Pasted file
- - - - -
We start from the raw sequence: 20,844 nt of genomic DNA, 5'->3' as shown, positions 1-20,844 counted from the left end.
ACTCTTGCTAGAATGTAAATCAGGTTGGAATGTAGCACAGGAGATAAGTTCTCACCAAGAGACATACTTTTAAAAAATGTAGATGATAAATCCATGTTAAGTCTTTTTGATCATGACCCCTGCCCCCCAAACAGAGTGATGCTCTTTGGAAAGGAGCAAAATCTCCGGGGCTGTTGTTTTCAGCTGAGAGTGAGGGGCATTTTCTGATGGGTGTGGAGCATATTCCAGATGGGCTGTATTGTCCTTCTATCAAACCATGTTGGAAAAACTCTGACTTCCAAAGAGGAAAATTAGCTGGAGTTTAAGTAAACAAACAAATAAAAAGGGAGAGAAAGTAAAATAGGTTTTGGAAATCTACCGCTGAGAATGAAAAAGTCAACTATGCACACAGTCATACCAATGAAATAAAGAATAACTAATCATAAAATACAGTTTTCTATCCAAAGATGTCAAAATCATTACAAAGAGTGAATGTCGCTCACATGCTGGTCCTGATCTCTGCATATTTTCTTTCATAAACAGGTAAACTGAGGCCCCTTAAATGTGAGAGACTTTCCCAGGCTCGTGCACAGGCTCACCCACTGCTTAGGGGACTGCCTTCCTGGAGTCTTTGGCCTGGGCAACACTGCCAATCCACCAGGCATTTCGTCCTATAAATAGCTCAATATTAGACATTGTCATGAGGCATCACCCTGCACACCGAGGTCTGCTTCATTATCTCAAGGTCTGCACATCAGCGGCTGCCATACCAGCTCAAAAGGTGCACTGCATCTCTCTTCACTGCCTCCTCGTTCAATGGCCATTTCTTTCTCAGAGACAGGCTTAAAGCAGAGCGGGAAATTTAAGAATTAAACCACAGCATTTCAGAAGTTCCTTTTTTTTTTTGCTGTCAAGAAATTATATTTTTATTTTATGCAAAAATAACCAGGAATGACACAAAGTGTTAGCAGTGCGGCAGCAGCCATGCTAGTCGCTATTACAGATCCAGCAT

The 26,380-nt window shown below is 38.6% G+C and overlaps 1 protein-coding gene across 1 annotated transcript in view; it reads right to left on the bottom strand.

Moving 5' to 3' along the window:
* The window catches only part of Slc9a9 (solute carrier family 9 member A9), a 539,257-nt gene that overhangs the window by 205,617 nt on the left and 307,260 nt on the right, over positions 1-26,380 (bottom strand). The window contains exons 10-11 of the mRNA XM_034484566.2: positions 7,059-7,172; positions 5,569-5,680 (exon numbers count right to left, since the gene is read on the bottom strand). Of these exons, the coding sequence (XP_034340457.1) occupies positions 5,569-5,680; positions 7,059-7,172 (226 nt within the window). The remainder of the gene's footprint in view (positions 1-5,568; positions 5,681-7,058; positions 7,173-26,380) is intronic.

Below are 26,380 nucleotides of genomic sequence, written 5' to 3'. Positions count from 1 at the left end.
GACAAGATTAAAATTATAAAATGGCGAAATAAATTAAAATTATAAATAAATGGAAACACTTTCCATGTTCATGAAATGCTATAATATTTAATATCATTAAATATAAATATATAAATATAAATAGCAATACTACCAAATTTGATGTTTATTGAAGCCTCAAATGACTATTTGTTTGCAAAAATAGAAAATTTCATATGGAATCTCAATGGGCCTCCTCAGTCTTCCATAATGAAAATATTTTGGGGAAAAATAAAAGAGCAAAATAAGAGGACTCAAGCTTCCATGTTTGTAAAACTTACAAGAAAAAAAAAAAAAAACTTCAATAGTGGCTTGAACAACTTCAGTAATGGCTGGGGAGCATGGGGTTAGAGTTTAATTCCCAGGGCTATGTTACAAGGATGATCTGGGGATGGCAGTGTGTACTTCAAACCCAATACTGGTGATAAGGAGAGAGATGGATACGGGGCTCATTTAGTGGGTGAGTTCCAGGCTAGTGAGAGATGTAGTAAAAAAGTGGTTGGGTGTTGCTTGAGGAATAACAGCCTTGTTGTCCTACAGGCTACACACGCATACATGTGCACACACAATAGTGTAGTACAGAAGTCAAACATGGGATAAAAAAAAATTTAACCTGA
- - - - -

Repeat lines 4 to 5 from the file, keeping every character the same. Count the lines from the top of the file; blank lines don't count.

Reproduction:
Moving 5' to 3' along the window:
* The window catches only part of Slc9a9 (solute carrier family 9 member A9), a 539,257-nt gene that overhangs the window by 205,617 nt on the left and 307,260 nt on the right, over positions 1-26,380 (bottom strand). The window contains exons 10-11 of the mRNA XM_034484566.2: positions 7,059-7,172; positions 5,569-5,680 (exon numbers count right to left, since the gene is read on the bottom strand). Of these exons, the coding sequence (XP_034340457.1) occupies positions 5,569-5,680; positions 7,059-7,172 (226 nt within the window). The remainder of the gene's footprint in view (positions 1-5,568; positions 5,681-7,058; positions 7,173-26,380) is intronic.